Often times, a vessel with such a vertical launch system 100 may be deployed in harsh environments with cold temperatures, and this may result in ice buildup on and around the hatch door 115. If the ice buildup is great enough, the actuation of the hatch door 115 may be compromised. Other environments may cause a buildup of rust that also may prevent the hatch door 115 from actuating properly. Additionally, such a vessel may be the target of intruders and enemies that may wish to obtain the munitions stored in the hold 112. Thus, the system 100 may also include an anti-intrusion mechanism that prevents would-be intruders from externally opening the hatch door 115.
Taking into account the foregoing parameters, the actuating system 116 of the conventional system 100 includes a gear box 130 that drives a linkage system 125 to rotate the hatch door 115 about a trailing edge 120, which is the edge of the hatch door 115 that remains near a plane at the top of the launch cell 110 as the hatch door is actuated. This is in contrast to a hatch door's leading edge 121, which is the end of the hatch door 115 that rotates upward and away from the plane at the top of the hatch 110 when the hatch door is opened
The hatch door 115 may be actuated along a curved path 150 by using the actuating system 116 to rotate the hatch door 115 about the trailing edge 120. The trailing edge 120 of the hatch door 115 is rotatably fixed at this point. Thus, when opening the hatch door 115, the hatch door 115 swings up along the curved path 150 about the rotation point at the trailing edge 120. Likewise, when closing the hatch door 115, the hatch door 115 swings down along the curved path 150 about the rotation point at the trailing edge 120 as well.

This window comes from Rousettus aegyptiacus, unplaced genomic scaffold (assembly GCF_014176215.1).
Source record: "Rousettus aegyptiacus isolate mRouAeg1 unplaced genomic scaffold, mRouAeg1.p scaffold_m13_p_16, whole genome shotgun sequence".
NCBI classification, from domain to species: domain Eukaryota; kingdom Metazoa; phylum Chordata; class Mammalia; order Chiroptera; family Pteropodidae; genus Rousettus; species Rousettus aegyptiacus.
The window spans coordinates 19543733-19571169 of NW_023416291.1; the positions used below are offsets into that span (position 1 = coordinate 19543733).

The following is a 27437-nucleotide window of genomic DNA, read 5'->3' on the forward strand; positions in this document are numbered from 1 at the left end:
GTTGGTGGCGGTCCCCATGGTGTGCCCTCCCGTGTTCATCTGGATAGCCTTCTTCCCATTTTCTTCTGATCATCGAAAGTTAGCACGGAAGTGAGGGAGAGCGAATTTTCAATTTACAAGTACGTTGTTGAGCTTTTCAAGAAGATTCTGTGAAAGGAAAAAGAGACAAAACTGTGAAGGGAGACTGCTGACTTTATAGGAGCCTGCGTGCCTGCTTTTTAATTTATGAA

Because of the nature of actuating the hatch door 115 at the trailing edge 120, the linkage 125 may not be well suited to provide a rotational moment in a lateral manner. That is, using the conventional actuating system 116 to transfer lateral movement to a rotational moment at the trailing edge 120 is not an efficient use of mechanical advantage. Such conventional mechanisms are not an efficient use of material to handle the aforementioned ice or rust buildup.
Further, the conventional actuator system 116 may employ elaborate system of rockers and cams (not shown in detail) to provide anti-intrusion measures that prevent the hatch door 115 from being pried open externally.
Various aspects and attendant advantages of the subject matter disclosed herein will become more readily appreciated as the same become better understood by reference to the following detailed description, when taken in conjunction with the accompanying drawings, wherein: